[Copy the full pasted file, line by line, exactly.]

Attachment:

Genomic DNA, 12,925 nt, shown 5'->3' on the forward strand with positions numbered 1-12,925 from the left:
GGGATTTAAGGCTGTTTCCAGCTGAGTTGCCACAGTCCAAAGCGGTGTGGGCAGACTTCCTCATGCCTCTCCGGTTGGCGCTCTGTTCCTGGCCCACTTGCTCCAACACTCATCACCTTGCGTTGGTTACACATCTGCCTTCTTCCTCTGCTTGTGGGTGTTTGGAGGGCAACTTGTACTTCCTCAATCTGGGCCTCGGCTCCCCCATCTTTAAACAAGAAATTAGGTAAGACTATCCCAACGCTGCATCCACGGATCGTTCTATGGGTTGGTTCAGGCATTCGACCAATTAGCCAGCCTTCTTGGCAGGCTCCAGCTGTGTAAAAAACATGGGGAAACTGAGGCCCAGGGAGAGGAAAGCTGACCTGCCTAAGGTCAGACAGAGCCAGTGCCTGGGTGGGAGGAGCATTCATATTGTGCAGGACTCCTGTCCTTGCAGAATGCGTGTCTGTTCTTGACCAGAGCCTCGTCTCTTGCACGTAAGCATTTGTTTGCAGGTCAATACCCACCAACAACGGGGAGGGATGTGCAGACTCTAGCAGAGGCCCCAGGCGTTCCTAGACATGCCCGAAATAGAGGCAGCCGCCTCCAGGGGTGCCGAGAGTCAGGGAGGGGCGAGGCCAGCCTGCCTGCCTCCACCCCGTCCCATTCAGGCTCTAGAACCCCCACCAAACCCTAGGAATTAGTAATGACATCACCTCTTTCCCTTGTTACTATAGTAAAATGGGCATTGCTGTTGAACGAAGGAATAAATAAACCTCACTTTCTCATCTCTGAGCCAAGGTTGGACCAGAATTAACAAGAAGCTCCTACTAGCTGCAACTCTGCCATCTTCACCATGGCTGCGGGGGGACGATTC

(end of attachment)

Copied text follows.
Genomic DNA, 12,925 nt, shown 5'->3' on the forward strand with positions numbered 1-12,925 from the left:
GGGATTTAAGGCTGTTTCCAGCTGAGTTGCCACAGTCCAAAGCGGTGTGGGCAGACTTCCTCATGCCTCTCCGGTTGGCGCTCTGTTCCTGGCCCACTTGCTCCAACACTCATCACCTTGCGTTGGTTACACATCTGCCTTCTTCCTCTGCTTGTGGGTGTTTGGAGGGCAACTTGTACTTCCTCAATCTGGGCCTCGGCTCCCCCATCTTTAAACAAGAAATTAGGTAAGACTATCCCAACGCTGCATCCACGGATCGTTCTATGGGTTGGTTCAGGCATTCGACCAATTAGCCAGCCTTCTTGGCAGGCTCCAGCTGTGTAAAAAACATGGGGAAACTGAGGCCCAGGGAGAGGAAAGCTGACCTGCCTAAGGTCAGACAGAGCCAGTGCCTGGGTGGGAGGAGCATTCATATTGTGCAGGACTCCTGTCCTTGCAGAATGCGTGTCTGTTCTTGACCAGAGCCTCGTCTCTTGCACGTAAGCATTTGTTTGCAGGTCAATACCCACCAACAACGGGGAGGGATGTGCAGACTCTAGCAGAGGCCCCAGGCGTTCCTAGACATGCCCGAAATAGAGGCAGCCGCCTCCAGGGGTGCCGAGAGTCAGGGAGGGGCGAGGCCAGCCTGCCTGCCTCCACCCCGTCCCATTCAGGCTCTAGAACCCCCACCAAACCCTAGGAATTAGTAATGACATCACCTCTTTCCCTTGTTACTATAGTAAAATGGGCATTGCTGTTGAACGAAGGAATAAATAAACCTCACTTTCTCATCTCTGAGCCAAGGTTGGACCAGAATTAACAAGAAGCTCCTACTAGCTGCAACTCTGCCATCTTCACCATGGCTGCGGGGGGACGATTC